Most of the invited panelists acknowledged there is a problem, but they also said fairly uniformly that they doubted if more regulation was the solution.

Some of the speakers dismissed outright the idea that today’s tech incumbents can’t be outmaneuvered. Sequoia’s Michael Moritz talked about various companies that ruled the world across different decades and later receded into the background, suggesting that we merely need to wait and see which startups will eventually displace today’s giants.

He added that if there’s a real threat lurking anywhere, it isn’t in an overly powerful Google, but rather American high schools that are, according to Moritz, a poor match for their Chinese counterparts. “We’re killing ourselves; we’re killing the future technologists… we’re slowly killing the potential for home-brewed invention.”

Renowned angel investor Ram Shriram similarly downplayed the DOJ’s concerns, saying specifically he didn’t think that “search” as a category could never be again disrupted or that it doesn’t benefit from network effects. He observed that Google itself disrupted numerous search companies when it emerged on the scene in 1998.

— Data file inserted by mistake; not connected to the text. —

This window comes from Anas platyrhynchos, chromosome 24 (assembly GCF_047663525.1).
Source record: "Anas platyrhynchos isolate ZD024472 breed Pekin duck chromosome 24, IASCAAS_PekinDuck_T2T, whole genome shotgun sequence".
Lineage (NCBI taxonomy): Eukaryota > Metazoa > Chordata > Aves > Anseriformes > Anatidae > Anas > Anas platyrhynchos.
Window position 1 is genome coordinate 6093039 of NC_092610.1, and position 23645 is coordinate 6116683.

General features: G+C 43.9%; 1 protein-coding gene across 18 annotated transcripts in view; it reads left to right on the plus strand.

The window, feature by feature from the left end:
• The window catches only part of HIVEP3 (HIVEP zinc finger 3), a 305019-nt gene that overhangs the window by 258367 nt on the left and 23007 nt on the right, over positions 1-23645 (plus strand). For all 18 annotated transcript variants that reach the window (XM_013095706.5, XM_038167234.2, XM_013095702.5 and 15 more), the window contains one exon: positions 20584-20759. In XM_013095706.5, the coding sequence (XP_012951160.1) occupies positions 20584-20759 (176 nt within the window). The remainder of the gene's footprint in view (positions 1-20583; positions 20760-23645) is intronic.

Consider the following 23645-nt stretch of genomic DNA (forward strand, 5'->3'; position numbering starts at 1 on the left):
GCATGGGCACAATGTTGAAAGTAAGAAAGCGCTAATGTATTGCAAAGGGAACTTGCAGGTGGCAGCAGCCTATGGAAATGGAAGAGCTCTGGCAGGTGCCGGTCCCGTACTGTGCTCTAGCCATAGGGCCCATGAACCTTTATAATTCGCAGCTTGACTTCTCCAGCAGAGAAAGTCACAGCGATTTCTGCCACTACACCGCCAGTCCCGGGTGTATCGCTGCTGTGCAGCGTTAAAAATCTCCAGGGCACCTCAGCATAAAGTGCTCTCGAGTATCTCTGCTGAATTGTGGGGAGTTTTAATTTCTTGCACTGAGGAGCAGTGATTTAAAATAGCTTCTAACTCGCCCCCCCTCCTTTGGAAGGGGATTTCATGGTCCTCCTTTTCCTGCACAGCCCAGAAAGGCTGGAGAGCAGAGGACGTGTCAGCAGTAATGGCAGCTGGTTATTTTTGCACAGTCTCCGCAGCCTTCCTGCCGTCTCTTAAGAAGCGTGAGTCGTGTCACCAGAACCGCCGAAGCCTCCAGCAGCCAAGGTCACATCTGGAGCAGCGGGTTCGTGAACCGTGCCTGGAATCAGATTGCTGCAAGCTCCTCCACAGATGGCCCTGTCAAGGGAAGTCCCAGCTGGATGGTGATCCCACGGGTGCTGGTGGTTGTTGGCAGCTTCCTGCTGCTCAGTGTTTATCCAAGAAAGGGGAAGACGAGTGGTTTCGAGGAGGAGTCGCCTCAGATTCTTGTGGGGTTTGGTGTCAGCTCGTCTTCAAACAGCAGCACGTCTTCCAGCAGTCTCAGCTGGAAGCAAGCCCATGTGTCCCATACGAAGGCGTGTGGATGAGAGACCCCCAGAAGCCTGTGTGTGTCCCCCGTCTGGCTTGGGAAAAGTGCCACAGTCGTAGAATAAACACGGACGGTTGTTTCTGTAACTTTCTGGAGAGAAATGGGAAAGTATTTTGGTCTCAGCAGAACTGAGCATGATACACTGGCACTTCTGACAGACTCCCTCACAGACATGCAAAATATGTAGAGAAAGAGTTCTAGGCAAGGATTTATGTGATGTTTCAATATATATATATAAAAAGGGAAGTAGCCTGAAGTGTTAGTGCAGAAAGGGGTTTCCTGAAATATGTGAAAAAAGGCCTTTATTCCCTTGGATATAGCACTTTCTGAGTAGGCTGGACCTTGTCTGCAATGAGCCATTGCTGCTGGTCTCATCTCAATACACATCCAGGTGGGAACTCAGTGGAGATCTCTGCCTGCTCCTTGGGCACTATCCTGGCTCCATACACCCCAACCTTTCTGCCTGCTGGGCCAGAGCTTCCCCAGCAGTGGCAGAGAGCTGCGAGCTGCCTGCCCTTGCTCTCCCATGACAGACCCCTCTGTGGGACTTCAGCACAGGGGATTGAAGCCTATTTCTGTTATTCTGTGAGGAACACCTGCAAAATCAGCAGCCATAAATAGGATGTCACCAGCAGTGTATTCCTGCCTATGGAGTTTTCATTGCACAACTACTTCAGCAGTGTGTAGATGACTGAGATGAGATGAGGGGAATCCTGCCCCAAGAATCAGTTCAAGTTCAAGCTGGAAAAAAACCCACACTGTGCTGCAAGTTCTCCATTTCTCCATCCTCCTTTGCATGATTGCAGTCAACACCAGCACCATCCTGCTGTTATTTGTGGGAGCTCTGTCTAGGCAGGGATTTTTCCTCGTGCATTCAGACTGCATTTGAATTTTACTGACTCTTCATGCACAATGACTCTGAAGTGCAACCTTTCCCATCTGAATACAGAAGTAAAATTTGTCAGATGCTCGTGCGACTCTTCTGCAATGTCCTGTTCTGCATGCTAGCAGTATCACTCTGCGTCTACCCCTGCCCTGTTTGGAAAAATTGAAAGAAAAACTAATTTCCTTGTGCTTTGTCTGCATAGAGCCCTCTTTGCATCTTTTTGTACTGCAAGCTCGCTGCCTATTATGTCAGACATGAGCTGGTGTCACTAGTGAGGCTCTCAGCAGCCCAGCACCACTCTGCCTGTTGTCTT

Somewhat cynically, we would note that those companies — Lycos, Yahoo, Excite — had a roughly four-year lead over Google at the time, and Google has been massively dominant for nearly all of those 22 years (because of, yes, its network effects).

Well, Bill Gates is never going to buy a Tesla now

Elon Musk is not one to mince words, but he may have just lost a potential customer because of a cutting tweet.

That customer is renowned big deal Bill Gates, who sat down recently with YouTuber Marques Brownlee, who joined the platform in 2009 and has amassed more than 10 million viewers. Gates and Brownlee have met before, and the idea was to have Gates discuss some of what the Bill & Melinda Gates Foundation has planned for this year, which marks the 20-year-anniversary of the organization.

Unsurprisingly, the conversation touched on climate change and in pretty short order sustainable transportation, with Brownlee bringing up Tesla and asking if, when “premium” electric cars grow more affordable, they’ll also become more ubiquitous.